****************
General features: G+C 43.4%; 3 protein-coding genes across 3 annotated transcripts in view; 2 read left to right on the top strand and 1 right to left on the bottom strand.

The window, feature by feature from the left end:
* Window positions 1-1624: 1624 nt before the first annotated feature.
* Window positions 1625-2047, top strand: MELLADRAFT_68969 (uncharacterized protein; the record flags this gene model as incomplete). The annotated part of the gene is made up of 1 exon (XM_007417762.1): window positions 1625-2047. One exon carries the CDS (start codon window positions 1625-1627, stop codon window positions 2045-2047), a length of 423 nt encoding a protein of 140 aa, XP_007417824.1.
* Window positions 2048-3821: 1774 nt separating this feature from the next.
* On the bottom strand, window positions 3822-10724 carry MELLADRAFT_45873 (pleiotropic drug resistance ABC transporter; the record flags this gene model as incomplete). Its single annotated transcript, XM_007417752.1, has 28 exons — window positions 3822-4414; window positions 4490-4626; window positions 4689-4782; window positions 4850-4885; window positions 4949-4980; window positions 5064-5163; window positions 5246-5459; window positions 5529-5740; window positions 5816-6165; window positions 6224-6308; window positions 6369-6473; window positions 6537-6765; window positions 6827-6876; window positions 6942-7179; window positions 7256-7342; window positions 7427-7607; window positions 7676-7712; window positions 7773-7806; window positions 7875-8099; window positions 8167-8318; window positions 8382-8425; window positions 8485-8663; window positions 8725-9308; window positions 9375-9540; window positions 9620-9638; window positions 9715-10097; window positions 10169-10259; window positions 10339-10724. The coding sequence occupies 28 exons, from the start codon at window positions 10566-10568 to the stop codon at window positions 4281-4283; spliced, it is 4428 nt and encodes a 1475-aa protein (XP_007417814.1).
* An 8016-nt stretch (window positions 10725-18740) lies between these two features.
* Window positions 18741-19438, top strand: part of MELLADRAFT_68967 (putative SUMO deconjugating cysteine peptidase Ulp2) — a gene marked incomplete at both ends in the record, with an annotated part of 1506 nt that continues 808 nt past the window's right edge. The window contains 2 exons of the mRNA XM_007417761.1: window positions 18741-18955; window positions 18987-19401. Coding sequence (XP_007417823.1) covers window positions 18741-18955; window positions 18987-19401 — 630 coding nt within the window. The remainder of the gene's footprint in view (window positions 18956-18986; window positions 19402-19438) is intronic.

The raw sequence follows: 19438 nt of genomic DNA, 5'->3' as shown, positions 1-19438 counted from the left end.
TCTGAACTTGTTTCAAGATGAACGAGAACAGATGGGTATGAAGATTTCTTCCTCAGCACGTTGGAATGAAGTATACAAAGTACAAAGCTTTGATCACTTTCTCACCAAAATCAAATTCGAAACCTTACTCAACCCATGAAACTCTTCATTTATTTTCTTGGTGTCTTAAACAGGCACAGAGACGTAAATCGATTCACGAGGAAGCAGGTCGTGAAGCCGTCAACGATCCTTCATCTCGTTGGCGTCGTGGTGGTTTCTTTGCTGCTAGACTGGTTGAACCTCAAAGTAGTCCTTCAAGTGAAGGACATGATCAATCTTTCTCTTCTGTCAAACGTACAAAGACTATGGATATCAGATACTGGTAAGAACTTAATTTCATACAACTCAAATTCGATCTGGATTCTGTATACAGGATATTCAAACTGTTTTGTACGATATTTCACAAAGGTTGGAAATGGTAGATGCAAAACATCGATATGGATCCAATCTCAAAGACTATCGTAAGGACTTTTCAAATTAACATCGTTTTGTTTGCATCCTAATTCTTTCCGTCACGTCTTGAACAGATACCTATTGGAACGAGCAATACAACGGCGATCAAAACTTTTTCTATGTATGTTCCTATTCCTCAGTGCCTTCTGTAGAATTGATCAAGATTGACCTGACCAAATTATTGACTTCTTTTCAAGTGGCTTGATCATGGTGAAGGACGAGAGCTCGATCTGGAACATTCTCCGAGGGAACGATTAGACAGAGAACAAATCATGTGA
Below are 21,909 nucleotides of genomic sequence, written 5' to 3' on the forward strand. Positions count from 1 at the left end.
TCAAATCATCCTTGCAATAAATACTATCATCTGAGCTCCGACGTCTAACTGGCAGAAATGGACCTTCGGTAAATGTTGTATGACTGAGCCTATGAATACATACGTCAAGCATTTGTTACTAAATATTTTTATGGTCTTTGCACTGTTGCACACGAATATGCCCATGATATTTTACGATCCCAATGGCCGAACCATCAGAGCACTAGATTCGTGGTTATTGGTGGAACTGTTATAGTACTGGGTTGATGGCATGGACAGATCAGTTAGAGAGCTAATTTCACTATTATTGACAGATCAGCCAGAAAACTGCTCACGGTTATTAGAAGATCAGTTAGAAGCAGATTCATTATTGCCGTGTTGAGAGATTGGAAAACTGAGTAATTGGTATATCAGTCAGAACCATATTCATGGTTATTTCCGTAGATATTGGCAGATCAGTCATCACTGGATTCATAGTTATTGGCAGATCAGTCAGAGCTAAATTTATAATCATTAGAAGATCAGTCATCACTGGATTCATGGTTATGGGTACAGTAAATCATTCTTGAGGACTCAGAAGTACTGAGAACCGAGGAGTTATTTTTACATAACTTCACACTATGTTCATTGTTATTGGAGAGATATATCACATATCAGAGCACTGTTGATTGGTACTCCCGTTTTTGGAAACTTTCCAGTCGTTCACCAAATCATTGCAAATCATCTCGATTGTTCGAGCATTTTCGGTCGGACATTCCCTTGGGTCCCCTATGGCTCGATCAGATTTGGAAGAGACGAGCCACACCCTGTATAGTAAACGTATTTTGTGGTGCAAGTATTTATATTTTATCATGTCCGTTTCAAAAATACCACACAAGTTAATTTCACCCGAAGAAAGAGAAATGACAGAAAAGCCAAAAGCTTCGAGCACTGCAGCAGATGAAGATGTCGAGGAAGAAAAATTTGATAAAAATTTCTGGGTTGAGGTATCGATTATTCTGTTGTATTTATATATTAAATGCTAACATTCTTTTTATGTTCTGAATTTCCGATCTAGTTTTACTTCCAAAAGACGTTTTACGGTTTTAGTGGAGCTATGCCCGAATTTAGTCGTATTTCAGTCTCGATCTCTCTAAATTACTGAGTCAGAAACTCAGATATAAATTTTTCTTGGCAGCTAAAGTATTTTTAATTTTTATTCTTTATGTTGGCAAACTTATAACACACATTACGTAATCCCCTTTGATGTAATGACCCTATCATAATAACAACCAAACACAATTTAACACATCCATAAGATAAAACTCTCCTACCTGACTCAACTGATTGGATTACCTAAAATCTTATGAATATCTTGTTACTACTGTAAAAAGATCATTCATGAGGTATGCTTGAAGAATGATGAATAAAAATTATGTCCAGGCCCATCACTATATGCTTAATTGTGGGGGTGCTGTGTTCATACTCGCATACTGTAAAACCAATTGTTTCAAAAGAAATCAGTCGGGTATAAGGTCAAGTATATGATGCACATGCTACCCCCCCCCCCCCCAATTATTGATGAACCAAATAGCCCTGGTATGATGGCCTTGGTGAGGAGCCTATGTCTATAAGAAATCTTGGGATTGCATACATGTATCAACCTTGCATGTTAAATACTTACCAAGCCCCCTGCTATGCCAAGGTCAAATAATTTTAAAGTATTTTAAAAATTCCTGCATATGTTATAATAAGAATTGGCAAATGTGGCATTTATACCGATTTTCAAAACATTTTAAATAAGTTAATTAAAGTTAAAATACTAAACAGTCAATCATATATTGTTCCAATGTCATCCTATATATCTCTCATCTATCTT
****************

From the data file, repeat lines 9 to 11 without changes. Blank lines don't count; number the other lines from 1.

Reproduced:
The raw sequence follows: 19438 nt of genomic DNA, 5'->3' as shown, positions 1-19438 counted from the left end.
TCTGAACTTGTTTCAAGATGAACGAGAACAGATGGGTATGAAGATTTCTTCCTCAGCACGTTGGAATGAAGTATACAAAGTACAAAGCTTTGATCACTTTCTCACCAAAATCAAATTCGAAACCTTACTCAACCCATGAAACTCTTCATTTATTTTCTTGGTGTCTTAAACAGGCACAGAGACGTAAATCGATTCACGAGGAAGCAGGTCGTGAAGCCGTCAACGATCCTTCATCTCGTTGGCGTCGTGGTGGTTTCTTTGCTGCTAGACTGGTTGAACCTCAAAGTAGTCCTTCAAGTGAAGGACATGATCAATCTTTCTCTTCTGTCAAACGTACAAAGACTATGGATATCAGATACTGGTAAGAACTTAATTTCATACAACTCAAATTCGATCTGGATTCTGTATACAGGATATTCAAACTGTTTTGTACGATATTTCACAAAGGTTGGAAATGGTAGATGCAAAACATCGATATGGATCCAATCTCAAAGACTATCGTAAGGACTTTTCAAATTAACATCGTTTTGTTTGCATCCTAATTCTTTCCGTCACGTCTTGAACAGATACCTATTGGAACGAGCAATACAACGGCGATCAAAACTTTTTCTATGTATGTTCCTATTCCTCAGTGCCTTCTGTAGAATTGATCAAGATTGACCTGACCAAATTATTGACTTCTTTTCAAGTGGCTTGATCATGGTGAAGGACGAGAGCTCGATCTGGAACATTCTCCGAGGGAACGATTAGACAGAGAACAAATCATGTGA
Below are 21,909 nucleotides of genomic sequence, written 5' to 3' on the forward strand. Positions count from 1 at the left end.